Companies

Siddhartha’s suicide unfortunate, govt should avoid knee-jerk reaction: EY India chief

KR Srivats New Delhi | Updated on August 05, 2019 Published on August 05, 2019

Rajiv Memani, Country Managing Partner, EY India   -  PTI

PE funds must be seen as a long-term source of capital, says Rajiv Memani

The private equity industry has played a key role in India’s growth story, especially in the start-up, tech and financial services spaces. So regulators and the government should focus on a “matured” approach in dealing with incidents such as Cafe Coffee Day boss VG Siddhartha’s suicide, according to Rajiv Memani, Country Managing Partner, EY India.

Describing Siddhartha’s suicide as “very unfortunate”, Memani told BusinessLine that it was unlikely that a private equity player would have pushed this “exceptional entrepreneur” into this extreme step.

“Siddhartha was a smart financial guy. I don’t think he would have wilted under any form of pressure. Hard for me to say as I don’t know the complete facts of the case,” Memani said.

He said that the private equity industry in India is now matured and nearly $200 billion private equity money has come into India in the last two decades.

“Documentation is standardised. There is enforceability of contract in most cases and India has performed well on this. That’s why we see more PE money coming into India every year”, he said.

Memani hoped the government and regulators will not react in a knee-jerk manner following this incident. “If it is an issue of performance contract, should the government be intervening in every dispute?”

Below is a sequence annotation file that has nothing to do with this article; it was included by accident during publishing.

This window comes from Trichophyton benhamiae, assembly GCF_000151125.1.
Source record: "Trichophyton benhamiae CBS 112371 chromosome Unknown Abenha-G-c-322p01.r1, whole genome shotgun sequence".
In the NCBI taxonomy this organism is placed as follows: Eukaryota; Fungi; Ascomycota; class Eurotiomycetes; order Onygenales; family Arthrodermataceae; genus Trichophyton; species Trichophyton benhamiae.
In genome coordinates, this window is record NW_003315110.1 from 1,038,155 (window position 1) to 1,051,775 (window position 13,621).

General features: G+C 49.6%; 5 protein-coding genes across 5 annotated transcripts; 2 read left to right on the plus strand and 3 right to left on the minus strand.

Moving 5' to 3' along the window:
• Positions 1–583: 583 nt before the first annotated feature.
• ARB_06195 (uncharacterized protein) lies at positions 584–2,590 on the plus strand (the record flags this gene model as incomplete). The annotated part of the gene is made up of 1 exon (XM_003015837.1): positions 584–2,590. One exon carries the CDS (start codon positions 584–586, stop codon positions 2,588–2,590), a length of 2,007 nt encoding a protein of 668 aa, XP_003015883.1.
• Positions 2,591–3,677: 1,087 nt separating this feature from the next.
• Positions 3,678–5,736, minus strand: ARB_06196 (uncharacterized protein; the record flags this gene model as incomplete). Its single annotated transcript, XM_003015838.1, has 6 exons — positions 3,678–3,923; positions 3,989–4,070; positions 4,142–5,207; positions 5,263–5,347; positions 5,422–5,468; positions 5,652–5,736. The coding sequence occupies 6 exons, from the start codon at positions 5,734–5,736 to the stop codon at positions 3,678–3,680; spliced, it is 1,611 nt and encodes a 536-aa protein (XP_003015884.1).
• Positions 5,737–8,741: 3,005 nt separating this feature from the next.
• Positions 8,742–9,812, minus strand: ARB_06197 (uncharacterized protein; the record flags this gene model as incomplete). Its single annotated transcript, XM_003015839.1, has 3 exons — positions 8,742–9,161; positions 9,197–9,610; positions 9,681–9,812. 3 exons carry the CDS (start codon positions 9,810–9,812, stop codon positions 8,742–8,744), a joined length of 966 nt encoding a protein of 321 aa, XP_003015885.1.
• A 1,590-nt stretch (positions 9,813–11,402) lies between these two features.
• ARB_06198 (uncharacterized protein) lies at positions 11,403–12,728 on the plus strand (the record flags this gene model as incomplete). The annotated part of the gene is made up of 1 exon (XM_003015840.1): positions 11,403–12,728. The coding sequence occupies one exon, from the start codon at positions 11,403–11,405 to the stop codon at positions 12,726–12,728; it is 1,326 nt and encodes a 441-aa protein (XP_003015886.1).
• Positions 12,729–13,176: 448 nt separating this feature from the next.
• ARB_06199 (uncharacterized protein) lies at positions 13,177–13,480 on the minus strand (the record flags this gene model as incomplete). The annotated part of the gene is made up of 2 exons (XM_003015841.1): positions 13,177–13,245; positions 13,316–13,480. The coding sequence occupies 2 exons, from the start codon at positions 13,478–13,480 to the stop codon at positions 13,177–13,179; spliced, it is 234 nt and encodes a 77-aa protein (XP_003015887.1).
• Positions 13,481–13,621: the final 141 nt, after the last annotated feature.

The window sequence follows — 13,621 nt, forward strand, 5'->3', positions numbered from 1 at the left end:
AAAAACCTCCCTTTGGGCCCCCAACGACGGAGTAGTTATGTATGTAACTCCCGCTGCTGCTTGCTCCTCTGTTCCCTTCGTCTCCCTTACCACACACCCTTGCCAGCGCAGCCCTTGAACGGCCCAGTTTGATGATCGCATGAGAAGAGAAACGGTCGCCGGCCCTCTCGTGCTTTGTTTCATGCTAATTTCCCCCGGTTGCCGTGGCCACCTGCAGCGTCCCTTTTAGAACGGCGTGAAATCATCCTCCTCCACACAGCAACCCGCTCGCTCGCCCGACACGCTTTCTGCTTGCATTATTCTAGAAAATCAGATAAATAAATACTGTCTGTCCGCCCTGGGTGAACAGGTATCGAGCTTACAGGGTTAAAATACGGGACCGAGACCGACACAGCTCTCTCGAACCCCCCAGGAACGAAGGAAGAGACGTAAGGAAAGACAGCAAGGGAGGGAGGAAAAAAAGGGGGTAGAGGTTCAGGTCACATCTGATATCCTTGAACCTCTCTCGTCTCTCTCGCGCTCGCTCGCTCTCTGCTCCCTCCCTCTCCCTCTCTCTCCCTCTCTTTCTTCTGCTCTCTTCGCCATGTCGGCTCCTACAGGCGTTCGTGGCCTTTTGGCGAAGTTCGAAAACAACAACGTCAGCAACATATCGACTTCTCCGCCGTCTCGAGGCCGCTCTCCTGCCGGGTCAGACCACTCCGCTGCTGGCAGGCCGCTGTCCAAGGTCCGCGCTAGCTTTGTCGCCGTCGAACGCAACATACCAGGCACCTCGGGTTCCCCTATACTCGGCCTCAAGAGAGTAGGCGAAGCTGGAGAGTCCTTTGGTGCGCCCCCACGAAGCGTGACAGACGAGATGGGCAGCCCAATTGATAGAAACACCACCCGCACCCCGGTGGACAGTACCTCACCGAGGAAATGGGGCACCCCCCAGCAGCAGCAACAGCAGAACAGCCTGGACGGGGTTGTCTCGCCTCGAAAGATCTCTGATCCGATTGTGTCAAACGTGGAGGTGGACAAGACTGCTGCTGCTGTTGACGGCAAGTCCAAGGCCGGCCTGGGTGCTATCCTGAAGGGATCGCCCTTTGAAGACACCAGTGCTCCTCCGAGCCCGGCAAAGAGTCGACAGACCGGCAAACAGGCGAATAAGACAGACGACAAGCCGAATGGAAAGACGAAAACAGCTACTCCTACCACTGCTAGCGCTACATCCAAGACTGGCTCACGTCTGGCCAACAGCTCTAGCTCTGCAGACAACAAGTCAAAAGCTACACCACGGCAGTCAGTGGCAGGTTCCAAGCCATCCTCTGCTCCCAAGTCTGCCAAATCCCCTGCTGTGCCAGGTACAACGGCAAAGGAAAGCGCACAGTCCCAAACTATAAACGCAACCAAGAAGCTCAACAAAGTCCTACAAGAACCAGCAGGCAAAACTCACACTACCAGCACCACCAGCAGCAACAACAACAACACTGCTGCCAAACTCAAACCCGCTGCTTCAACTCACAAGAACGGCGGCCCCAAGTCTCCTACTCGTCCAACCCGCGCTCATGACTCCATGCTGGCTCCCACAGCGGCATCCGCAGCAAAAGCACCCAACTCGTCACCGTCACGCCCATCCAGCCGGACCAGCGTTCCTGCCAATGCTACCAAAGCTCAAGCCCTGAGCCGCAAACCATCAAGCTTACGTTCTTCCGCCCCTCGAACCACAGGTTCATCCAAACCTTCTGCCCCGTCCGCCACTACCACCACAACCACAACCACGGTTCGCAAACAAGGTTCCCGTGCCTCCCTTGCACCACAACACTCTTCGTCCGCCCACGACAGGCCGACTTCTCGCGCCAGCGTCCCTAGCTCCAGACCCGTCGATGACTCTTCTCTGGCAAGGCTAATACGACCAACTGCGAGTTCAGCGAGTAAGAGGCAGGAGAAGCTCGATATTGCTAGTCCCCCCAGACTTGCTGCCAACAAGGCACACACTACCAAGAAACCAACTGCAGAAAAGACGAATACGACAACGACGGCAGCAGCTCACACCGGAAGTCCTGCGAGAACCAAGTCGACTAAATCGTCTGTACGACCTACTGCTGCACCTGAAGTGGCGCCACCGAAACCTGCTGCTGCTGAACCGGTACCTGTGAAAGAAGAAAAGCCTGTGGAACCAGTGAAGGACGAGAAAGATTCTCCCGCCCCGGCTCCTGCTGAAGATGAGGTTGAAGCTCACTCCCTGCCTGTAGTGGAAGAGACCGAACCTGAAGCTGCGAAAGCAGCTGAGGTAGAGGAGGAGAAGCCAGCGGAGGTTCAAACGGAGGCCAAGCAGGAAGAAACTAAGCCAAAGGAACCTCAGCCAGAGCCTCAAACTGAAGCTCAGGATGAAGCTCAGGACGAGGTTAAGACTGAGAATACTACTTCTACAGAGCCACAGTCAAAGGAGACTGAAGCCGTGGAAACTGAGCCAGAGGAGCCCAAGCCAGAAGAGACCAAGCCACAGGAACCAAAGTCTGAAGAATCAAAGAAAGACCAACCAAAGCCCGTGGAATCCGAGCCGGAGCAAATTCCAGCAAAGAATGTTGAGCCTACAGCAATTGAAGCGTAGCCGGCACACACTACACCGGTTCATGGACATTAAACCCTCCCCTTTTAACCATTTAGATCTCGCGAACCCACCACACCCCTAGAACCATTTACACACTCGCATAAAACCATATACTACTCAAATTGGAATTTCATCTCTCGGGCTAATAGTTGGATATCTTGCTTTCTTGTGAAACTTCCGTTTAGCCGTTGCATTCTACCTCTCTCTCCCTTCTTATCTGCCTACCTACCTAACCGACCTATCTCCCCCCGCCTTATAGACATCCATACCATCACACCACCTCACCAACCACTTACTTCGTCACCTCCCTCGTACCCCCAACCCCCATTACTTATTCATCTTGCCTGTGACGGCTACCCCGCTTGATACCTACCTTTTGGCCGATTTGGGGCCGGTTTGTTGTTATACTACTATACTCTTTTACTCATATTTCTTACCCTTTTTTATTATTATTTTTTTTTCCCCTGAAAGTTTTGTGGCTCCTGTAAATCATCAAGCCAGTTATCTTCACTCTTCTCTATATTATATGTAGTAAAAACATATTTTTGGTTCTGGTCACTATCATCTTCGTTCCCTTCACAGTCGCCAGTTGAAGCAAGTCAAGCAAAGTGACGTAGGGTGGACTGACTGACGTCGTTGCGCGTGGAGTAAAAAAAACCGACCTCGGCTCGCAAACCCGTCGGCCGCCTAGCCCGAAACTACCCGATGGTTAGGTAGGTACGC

It may be recalled that Siddhartha’s suicide note had mentioned pressure from one of the private equity partners forcing him to buy back shares besides harassment by income tax authorities.

Asked if Siddhartha’s suicide was a blemish in an otherwise successful PE story in India, Memani replied “I hope not”. He also did not agree with the notion in certain quarters that PE investors coming to India are debt investors in the guise of seeking minimum guaranteed return.

“The PE industry that comes to India is the same PE industry that operates around the world. In most cases, there are no guaranteed returns. In cases where there are guaranteed returns, it’s part of negotiation. It is two sides who are shaking hands in a situation of guaranteed return. The problem comes when promised exits don’t happen — company is not doing well, IPOs don’t happen and investors get stuck. That’s where there is stress. Indian entrepreneurs are smart enough to realise that. In some cases there are genuine issues and mature investors too understand that,” Memani said.

Most private equity funds channelise funds raised from investors abroad into Indian enterprises and are keen to ensure that promised performances are realised from the Indian side.

“Most Indian entrepreneurs are aware of this and therefore fulfil their side of the deal in most cases. My experience is these PE funds know that there are ups and downs. Almost all of them realise that unless there is inevitability to it, you have to minimise conflict with the entrepreneur. Their endeavour is to partner and bring capital. PEs don’t arm twist the entrepreneurs,” he said.

Memani said that private equity flows — which stood at a record $30 billion in 2018 — could even touch $50 billion this year if the economy delivers and there is stability of policy and discretion in the hands of the taxman is minimised.

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Published on August 05, 2019
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